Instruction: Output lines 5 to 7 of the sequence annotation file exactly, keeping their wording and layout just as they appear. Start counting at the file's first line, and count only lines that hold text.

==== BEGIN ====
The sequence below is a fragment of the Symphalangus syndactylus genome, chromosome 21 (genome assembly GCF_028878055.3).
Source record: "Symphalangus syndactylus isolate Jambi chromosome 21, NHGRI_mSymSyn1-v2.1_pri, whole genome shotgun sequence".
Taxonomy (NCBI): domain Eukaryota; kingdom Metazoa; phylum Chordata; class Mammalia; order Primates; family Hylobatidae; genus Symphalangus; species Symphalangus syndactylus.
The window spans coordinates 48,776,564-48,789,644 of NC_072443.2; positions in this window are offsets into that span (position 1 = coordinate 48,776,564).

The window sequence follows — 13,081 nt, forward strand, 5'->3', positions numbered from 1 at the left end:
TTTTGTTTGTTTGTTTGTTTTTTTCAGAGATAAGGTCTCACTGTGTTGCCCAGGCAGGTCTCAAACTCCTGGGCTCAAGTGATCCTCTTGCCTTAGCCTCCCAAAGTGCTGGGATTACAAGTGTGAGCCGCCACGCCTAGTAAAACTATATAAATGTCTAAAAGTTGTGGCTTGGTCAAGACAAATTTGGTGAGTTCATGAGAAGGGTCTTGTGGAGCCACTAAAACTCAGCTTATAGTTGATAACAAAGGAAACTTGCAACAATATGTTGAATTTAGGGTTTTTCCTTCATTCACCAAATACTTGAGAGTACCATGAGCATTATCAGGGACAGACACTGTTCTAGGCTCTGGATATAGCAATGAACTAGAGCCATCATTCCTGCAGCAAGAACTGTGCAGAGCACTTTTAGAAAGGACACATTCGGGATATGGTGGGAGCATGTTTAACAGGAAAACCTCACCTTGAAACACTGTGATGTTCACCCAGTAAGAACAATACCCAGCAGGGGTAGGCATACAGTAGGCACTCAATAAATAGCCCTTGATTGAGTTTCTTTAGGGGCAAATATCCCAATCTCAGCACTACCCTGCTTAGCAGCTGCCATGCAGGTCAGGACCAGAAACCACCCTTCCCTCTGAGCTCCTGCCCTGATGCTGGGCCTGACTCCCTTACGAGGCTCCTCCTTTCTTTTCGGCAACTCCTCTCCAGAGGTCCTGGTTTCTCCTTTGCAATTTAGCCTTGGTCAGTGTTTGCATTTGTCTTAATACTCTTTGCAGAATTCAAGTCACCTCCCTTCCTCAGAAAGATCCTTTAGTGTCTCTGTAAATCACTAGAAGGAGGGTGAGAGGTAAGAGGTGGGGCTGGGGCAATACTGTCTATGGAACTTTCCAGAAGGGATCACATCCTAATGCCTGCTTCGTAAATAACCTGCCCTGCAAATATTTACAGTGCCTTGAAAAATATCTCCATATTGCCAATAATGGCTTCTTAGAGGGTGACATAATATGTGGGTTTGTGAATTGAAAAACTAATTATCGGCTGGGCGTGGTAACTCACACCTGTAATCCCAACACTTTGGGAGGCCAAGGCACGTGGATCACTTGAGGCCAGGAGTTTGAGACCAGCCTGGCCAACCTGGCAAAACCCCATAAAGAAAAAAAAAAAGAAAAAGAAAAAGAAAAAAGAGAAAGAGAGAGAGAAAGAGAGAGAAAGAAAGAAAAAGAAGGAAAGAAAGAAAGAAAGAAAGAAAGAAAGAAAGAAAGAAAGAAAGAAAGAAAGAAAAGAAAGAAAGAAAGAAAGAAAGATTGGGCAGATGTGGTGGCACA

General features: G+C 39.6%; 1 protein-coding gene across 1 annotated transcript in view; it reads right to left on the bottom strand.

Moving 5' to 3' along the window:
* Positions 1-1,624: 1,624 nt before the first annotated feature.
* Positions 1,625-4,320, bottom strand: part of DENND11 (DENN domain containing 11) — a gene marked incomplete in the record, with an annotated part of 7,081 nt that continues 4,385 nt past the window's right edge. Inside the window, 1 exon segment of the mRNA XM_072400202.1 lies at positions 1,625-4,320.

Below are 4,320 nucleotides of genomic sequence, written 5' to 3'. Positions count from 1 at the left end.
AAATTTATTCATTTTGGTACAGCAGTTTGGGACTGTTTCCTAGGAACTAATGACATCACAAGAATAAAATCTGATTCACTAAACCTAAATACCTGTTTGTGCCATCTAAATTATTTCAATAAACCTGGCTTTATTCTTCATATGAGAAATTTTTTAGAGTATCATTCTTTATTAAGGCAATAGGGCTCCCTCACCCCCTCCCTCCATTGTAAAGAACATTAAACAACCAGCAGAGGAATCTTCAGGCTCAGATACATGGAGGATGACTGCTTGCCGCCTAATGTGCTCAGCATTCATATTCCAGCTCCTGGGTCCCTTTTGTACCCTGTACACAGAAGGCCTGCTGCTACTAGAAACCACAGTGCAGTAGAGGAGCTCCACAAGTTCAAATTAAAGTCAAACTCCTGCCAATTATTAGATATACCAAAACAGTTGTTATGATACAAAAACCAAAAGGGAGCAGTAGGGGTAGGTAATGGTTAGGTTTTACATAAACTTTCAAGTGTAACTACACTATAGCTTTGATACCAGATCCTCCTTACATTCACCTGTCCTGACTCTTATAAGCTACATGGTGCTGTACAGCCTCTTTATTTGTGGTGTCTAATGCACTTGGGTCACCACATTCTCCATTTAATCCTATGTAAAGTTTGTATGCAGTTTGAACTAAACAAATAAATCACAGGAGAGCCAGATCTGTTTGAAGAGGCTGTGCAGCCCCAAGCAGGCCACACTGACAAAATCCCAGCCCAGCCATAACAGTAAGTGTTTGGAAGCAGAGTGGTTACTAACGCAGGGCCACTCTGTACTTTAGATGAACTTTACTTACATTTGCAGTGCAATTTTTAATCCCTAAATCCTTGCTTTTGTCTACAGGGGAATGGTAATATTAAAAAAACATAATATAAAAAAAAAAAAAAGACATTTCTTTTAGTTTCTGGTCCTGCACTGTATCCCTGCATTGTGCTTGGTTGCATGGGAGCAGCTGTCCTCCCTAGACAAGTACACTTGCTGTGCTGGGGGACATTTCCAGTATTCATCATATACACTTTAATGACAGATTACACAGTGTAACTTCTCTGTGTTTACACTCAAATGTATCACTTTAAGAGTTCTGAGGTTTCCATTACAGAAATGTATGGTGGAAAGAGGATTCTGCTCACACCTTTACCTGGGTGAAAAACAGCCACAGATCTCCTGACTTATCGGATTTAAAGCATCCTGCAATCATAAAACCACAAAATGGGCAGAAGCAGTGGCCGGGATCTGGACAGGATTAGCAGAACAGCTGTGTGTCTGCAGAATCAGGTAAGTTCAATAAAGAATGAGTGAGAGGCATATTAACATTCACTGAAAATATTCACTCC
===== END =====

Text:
The window sequence follows — 13,081 nt, forward strand, 5'->3', positions numbered from 1 at the left end:
TTTTGTTTGTTTGTTTGTTTTTTTCAGAGATAAGGTCTCACTGTGTTGCCCAGGCAGGTCTCAAACTCCTGGGCTCAAGTGATCCTCTTGCCTTAGCCTCCCAAAGTGCTGGGATTACAAGTGTGAGCCGCCACGCCTAGTAAAACTATATAAATGTCTAAAAGTTGTGGCTTGGTCAAGACAAATTTGGTGAGTTCATGAGAAGGGTCTTGTGGAGCCACTAAAACTCAGCTTATAGTTGATAACAAAGGAAACTTGCAACAATATGTTGAATTTAGGGTTTTTCCTTCATTCACCAAATACTTGAGAGTACCATGAGCATTATCAGGGACAGACACTGTTCTAGGCTCTGGATATAGCAATGAACTAGAGCCATCATTCCTGCAGCAAGAACTGTGCAGAGCACTTTTAGAAAGGACACATTCGGGATATGGTGGGAGCATGTTTAACAGGAAAACCTCACCTTGAAACACTGTGATGTTCACCCAGTAAGAACAATACCCAGCAGGGGTAGGCATACAGTAGGCACTCAATAAATAGCCCTTGATTGAGTTTCTTTAGGGGCAAATATCCCAATCTCAGCACTACCCTGCTTAGCAGCTGCCATGCAGGTCAGGACCAGAAACCACCCTTCCCTCTGAGCTCCTGCCCTGATGCTGGGCCTGACTCCCTTACGAGGCTCCTCCTTTCTTTTCGGCAACTCCTCTCCAGAGGTCCTGGTTTCTCCTTTGCAATTTAGCCTTGGTCAGTGTTTGCATTTGTCTTAATACTCTTTGCAGAATTCAAGTCACCTCCCTTCCTCAGAAAGATCCTTTAGTGTCTCTGTAAATCACTAGAAGGAGGGTGAGAGGTAAGAGGTGGGGCTGGGGCAATACTGTCTATGGAACTTTCCAGAAGGGATCACATCCTAATGCCTGCTTCGTAAATAACCTGCCCTGCAAATATTTACAGTGCCTTGAAAAATATCTCCATATTGCCAATAATGGCTTCTTAGAGGGTGACATAATATGTGGGTTTGTGAATTGAAAAACTAATTATCGGCTGGGCGTGGTAACTCACACCTGTAATCCCAACACTTTGGGAGGCCAAGGCACGTGGATCACTTGAGGCCAGGAGTTTGAGACCAGCCTGGCCAACCTGGCAAAACCCCATAAAGAAAAAAAAAAAGAAAAAGAAAAAGAAAAAAGAGAAAGAGAGAGAGAAAGAGAGAGAAAGAAAGAAAAAGAAGGAAAGAAAGAAAGAAAGAAAGAAAGAAAGAAAGAAAGAAAGAAAGAAAGAAAGAAAAGAAAGAAAGAAAGAAAGAAAGATTGGGCAGATGTGGTGGCACA

General features: G+C 39.6%; 1 protein-coding gene across 1 annotated transcript in view; it reads right to left on the bottom strand.